NAME: James Morgan

POSITION: Quarterback

SCHOOL: Florida International University (transferred from Bowling Green)

HEIGHT: 6’4″

WEIGHT: 225

STATS:

Morgan is a late-round prospect who possesses NFL traits but needs serious NFL coaching. Having grown up in Green Bay, Morgan began his collegiate career at Bowling Green State University but transferred after losing his starting spot. At Florida International, he revived his dreams of playing professionally by improving his accuracy and decreasing his turnovers. Morgan was invited to the East-West Shrine Bowl, where he shined in front of NFL coaches and scouts, thus introducing himself to the insatiable world of Draft Twitter.

Prototype Passer

Morgan will never be accused of lacking appropriate arm strength. He can fire lasers down the sideline, through tight coverage, with relative ease. A disintegrating pocket fails to rattle him, as well. While a quarterback’s running ability is now more important than ever, Morgan is a throwback to the Dan Marinos and Terry Bradshaws of days gone by. He will not be asked to run the ball 176 times, as reigning MVP Lamar Jackson was. He will, however, be at his best in a vertical passing offense that allows him to showcase the cannon on his right shoulder.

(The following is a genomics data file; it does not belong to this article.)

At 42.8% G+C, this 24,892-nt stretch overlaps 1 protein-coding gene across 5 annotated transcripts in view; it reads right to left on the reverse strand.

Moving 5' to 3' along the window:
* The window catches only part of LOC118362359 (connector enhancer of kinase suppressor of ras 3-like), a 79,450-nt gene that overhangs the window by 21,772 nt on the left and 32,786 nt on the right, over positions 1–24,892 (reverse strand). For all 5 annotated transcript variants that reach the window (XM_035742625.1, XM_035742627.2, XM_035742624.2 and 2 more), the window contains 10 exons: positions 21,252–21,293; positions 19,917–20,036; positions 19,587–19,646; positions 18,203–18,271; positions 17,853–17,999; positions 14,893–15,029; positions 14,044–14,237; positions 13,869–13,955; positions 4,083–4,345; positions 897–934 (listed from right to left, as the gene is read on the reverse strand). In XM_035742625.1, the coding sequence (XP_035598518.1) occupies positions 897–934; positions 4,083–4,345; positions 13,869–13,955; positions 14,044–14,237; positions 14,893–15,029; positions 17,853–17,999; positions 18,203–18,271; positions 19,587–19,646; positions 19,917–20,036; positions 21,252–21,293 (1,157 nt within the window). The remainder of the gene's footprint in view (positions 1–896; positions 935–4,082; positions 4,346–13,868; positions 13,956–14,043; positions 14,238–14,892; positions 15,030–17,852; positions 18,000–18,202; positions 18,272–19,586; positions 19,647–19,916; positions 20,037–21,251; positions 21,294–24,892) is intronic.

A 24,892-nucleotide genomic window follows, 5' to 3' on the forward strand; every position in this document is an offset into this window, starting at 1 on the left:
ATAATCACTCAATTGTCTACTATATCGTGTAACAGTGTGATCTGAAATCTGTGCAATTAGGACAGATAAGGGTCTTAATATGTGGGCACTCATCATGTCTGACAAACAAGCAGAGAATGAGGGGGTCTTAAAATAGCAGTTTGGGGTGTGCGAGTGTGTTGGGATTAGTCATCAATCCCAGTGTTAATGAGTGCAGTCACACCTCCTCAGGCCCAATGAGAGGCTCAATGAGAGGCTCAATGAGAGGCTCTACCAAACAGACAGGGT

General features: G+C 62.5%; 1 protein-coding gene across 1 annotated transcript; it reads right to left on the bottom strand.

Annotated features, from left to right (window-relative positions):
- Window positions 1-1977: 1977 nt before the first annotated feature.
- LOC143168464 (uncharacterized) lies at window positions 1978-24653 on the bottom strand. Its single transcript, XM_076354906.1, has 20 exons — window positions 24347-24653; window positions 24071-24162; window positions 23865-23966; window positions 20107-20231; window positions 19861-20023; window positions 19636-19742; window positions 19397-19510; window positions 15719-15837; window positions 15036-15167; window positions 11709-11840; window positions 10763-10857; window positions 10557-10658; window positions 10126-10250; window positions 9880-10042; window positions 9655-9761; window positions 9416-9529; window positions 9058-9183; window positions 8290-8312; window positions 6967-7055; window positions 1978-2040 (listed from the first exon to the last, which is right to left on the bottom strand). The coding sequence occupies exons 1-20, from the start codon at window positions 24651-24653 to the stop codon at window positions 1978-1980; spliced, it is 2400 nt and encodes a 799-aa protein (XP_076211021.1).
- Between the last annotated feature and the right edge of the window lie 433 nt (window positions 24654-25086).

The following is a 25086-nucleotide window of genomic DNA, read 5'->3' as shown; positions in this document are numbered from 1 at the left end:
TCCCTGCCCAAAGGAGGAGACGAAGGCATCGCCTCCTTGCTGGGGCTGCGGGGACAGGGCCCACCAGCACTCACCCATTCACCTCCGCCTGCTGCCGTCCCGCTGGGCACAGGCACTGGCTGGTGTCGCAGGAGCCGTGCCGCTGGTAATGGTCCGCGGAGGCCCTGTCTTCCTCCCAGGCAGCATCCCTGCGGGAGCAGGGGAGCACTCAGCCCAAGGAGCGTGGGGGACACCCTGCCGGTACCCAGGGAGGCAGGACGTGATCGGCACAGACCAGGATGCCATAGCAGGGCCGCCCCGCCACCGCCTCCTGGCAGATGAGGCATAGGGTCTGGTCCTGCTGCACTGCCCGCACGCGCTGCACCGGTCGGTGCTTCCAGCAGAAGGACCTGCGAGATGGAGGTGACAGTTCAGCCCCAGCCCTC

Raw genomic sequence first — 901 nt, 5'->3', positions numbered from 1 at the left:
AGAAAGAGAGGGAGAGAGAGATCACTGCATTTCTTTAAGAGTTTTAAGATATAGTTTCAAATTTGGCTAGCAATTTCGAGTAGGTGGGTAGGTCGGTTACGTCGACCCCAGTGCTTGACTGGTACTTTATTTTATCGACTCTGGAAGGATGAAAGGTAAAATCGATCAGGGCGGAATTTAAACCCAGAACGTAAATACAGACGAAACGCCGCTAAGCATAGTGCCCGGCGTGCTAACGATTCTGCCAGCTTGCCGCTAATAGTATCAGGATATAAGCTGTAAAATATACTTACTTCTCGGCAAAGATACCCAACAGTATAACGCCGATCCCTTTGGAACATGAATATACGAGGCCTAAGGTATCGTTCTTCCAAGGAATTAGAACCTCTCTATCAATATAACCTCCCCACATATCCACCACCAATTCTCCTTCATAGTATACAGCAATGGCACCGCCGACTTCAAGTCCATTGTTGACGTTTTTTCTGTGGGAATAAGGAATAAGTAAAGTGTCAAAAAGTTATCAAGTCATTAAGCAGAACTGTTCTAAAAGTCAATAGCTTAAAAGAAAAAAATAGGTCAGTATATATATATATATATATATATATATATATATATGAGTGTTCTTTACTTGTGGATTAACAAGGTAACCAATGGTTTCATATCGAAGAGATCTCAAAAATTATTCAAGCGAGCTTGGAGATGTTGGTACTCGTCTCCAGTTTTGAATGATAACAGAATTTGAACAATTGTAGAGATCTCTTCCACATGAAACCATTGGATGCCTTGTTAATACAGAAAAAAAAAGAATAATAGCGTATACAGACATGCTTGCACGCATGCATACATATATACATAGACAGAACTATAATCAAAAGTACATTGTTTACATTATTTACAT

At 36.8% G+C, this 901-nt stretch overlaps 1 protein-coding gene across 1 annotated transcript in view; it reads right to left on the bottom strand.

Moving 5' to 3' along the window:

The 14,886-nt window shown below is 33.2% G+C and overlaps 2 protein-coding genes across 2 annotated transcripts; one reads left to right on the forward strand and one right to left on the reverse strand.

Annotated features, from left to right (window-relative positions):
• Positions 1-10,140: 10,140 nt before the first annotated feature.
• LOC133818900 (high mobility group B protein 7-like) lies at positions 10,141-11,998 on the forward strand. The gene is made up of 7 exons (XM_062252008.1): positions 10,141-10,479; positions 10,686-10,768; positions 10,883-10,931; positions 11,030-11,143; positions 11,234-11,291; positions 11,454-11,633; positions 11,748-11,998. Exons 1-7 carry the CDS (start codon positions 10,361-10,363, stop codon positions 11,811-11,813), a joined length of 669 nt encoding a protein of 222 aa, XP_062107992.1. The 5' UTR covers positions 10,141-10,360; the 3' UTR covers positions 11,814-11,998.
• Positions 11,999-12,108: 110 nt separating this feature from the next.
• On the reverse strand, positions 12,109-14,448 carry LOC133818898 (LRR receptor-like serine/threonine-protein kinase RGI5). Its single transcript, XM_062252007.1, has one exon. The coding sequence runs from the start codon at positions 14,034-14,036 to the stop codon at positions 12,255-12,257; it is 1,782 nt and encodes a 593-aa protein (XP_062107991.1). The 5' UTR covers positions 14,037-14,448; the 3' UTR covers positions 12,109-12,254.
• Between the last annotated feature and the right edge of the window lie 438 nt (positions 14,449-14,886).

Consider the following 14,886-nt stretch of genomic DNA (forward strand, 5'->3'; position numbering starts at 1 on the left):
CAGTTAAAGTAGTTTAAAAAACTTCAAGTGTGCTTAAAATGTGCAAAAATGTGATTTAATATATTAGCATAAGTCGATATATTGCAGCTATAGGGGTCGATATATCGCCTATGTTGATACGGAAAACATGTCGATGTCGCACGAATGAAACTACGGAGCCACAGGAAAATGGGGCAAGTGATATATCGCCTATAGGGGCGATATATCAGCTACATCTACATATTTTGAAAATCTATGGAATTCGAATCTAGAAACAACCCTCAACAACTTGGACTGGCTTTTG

Accuracy Concerns

Perhaps no one is more aware of Morgan’s arm strength than the man himself. And, as the old adage goes: “If you only have a hammer, everything looks like a nail.” Morgan lacks the touch to make short throws, opting instead to always hurl a fastball. He was rarely surrounded by NFL-caliber receivers at BGSU and FIU, but his 57 percent career completion rate is more than a little troubling. In fact, his junior year (his first at FIU) was the only season in which he completed above 60 percent of his passes. Drops by receivers took their toll, to be sure, but Morgan’s inability to consistently provide a catchable ball will limit his ceiling as a passer.

Colts Fit

Much like he is with Philip Rivers, Frank Reich may be drooling over Morgan’s ability to push the ball downfield. And, with a year or two to learn from one of the best, Morgan may figure things out. He provides all of the physical tools and only needs to develop within his ears. If Chris Ballard trusts Reich and his coaches, then Morgan is a fun prospect to consider. He will likely be on the board into the fourth round (or later), and the Colts could select him then.

– Jesse Pierson is the Managing Editor of FPC Colts. He covers the Indianapolis Colts and the National Football League. Like and follow on Twitter @jessetpierson Follow @FPC_Colts and Facebook.

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